Roger Price

Building a Strategic Brand Narrative for China’s Luxury Market


Pedigree. Now there is a word you don’t hear often. Once wreathed in notions long associated with descent and civilité, the appellation has given way to new slang prominent among the outlandish and über-privileged: bling.

The ebb and flow of empire are being reflected in the consumption of luxury goods among the world’s nouveau riche. From Europe, first came the heirs of conquest; next, U.S. titans of industry, followed by the Sheikhdoms of the Middle East, tech-powerhouses from Japan and Korea, and post-Iron Curtain Russians.

Yet, it’s the shift in consumption among China’s newly moneyed that has luxury labels salivating over access to its $17.3 billion share of the global market. From exclusive yacht exhibitions to $1 billion replicas of entire Austrian villages, “Generation Y” has made it clear there is plenty of Yuan to go around with no sign of letting up.

Don’t think so?

Tell me the last time you dropped $16K on banana-eating lessons.

Bain & Company estimate that global luxury consumption grew at 4%, clocking in at just over $1trillion in 2016. Post-Brexit and U.S. geopolitical uncertainty, declining productivity, currency depreciations, and the proliferation of terrorism in Europe, have all contributed to flattened sales in luxury personal goods—despite Asia Pacific’s impressive 5% growth.

As the world economy creeps, however, High Net Worth Individuals (HNWI) “are allocating more of their income to lifestyle services and experiences such as spas, travel, and entertainment.” That doesn’t mean that personal luxury goods consumption has gone out of the window.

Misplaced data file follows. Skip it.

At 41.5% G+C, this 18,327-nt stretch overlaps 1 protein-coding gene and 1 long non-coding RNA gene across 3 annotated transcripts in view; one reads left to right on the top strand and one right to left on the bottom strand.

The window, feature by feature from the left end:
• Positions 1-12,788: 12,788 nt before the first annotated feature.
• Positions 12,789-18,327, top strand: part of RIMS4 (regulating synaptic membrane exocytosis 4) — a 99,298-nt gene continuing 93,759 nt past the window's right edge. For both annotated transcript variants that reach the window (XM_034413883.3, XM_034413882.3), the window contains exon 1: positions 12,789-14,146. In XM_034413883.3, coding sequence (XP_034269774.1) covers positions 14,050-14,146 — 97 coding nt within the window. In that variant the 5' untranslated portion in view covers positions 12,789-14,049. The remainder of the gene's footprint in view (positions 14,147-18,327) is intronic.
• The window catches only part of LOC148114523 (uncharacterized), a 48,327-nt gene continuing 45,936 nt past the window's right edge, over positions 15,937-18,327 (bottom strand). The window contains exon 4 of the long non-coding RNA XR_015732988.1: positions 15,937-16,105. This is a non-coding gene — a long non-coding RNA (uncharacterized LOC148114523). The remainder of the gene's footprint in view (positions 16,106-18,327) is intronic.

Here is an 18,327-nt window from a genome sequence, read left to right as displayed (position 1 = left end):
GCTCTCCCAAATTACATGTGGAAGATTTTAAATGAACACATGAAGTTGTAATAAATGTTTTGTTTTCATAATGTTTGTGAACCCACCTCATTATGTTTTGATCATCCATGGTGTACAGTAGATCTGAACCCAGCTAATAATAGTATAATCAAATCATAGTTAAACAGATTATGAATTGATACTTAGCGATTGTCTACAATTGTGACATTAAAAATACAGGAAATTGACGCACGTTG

It does mean, however, that luxe and ultra-luxe brand experiences will have to work much harder to capture the attention and loyalty of an increasingly sophisticated, digitally-driven public.

Here are three takeaways for building your brand in Asia. I offer as illustration China’s place in global blingdom.

Brand Narrative Is Brand Clarity


One: brand narrative is about brand clarity.

Building narrative means more than having a logo, tagline, or positioning statement. While these are important starting points, it’s about determining how your brand will be experienced. Narrative explains the role a brand plays in a person’s life. It is the soul of your brand. Maurice Saatchi summed it up as “one-word equity.”

Tom Doctoroff, CEO of J. Walter Thompson Asia Pacific and author of Twitter is Not a Strategy, put it this way, “Take great care before you pick your word…Sweat comes from the ruthless paring down of the paragraph to the sentence and the sentence down to the word. Brand ideas must be ruthlessly simple, but reducing them to a single word carries the brevity imperative too far and risks losing people completely.”

Narrative should be one idea, but not necessarily one word. The point is to explain why your brand exists and how it can resolve conflicts in the lives of your buyers.

The clearer you are about the role that your brand plays in a person’s life, the better you will be at defining your brand niche, identifying brand personas, and your desired audience. Once you understand your niche and define your UBO (Unique Brand Offering), you will be better suited to design and execute a well thought out PR strategy: objectives, key messaging, target media, media and blog pitch angles.

As such, word choice, tone of voice and concept, as well as metaphor and narrative model, must not only work to establish and nurture a long-term relationship with buyers, but demonstrate connoisseurship and refinement as indications of evolving taste. Key word: evolving.

Cue Medusa.

Be Globally Consistent, Locally Relevant

保持全球一致, 立足本地思考

Medusa is Versace’s iconic brand logo-cum-visual narrative. In Greek mythology, she was the only mortal of three sisters. Her original beauty seduced Poseidon, god of the Sea. Jealous and outraged, Athena turned Medusa’s hair into snakes. Anyone who laid eyes on her thereafter was turned into stone. Although mortal, her seduction of Poseidon was epic—dare I say, status-defining.